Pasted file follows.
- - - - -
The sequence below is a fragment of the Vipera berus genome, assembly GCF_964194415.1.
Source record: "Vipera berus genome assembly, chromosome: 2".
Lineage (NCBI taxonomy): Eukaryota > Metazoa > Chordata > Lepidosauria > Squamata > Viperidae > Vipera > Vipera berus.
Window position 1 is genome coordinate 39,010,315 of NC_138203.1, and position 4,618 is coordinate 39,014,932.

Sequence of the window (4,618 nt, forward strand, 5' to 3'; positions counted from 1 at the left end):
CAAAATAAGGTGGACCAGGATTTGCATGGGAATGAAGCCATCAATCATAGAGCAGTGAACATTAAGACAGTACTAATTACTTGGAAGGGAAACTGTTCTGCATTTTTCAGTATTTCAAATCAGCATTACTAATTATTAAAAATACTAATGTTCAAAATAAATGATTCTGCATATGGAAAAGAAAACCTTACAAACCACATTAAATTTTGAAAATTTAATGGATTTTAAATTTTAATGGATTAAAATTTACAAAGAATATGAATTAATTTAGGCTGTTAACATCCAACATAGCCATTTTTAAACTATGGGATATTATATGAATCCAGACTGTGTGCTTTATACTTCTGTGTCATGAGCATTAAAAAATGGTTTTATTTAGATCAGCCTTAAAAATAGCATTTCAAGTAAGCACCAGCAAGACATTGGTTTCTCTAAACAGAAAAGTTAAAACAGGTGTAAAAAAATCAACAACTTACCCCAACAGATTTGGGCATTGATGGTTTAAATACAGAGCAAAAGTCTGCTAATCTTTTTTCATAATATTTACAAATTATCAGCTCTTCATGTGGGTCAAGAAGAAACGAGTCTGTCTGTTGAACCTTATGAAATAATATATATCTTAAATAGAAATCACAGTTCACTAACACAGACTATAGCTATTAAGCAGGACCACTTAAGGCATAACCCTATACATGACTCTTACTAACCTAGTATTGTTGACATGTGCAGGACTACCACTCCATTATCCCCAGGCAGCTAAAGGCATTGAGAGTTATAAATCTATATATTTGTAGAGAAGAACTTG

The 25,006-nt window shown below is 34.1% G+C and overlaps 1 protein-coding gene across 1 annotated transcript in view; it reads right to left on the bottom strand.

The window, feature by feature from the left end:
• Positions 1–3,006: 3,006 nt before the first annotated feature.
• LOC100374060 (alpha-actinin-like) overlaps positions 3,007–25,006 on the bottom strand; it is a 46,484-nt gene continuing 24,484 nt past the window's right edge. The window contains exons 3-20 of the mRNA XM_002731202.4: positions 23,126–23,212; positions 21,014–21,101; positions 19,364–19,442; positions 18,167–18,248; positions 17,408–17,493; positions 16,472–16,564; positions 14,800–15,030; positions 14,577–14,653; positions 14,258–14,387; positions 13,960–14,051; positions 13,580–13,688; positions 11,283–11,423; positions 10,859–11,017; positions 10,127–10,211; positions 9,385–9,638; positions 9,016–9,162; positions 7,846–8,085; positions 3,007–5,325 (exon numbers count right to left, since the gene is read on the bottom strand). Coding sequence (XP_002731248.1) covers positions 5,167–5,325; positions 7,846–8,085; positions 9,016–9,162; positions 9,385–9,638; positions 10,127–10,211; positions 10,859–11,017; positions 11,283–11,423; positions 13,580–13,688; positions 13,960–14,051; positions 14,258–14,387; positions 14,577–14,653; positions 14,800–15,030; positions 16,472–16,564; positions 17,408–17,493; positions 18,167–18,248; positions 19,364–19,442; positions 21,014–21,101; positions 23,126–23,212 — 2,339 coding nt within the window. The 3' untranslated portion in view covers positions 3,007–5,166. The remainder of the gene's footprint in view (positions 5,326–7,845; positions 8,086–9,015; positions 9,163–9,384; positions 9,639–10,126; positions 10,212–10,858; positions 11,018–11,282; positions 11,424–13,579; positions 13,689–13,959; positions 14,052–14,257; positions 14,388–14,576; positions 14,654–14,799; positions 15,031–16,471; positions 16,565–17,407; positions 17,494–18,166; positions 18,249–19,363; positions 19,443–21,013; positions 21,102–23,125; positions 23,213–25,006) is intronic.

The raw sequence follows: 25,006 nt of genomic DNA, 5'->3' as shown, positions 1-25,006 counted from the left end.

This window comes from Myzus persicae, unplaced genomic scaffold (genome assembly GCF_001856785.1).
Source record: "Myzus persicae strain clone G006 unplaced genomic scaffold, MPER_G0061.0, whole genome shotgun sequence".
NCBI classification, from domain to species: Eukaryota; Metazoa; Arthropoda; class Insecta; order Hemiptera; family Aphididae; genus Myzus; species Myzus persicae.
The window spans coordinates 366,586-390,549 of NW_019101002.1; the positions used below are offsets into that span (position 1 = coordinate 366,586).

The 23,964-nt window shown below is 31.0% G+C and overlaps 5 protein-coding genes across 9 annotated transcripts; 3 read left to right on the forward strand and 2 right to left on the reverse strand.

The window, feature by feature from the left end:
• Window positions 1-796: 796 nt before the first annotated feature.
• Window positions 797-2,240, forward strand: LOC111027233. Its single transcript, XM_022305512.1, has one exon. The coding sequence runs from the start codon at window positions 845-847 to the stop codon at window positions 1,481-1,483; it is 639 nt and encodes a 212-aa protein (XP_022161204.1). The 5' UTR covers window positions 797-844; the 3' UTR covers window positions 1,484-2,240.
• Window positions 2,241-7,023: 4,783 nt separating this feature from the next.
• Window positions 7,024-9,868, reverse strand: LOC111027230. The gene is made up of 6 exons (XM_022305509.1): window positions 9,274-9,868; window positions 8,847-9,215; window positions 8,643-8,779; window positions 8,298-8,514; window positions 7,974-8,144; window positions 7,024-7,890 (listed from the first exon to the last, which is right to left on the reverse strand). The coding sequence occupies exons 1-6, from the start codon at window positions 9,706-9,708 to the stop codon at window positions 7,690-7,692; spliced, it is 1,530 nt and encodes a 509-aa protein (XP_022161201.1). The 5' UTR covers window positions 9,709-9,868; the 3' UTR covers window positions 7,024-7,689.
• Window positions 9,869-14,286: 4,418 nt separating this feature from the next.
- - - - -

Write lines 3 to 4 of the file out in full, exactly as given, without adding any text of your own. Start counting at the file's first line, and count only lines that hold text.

Lineage (NCBI taxonomy): Eukaryota > Metazoa > Chordata > Lepidosauria > Squamata > Viperidae > Vipera > Vipera berus.
Window position 1 is genome coordinate 39,010,315 of NC_138203.1, and position 4,618 is coordinate 39,014,932.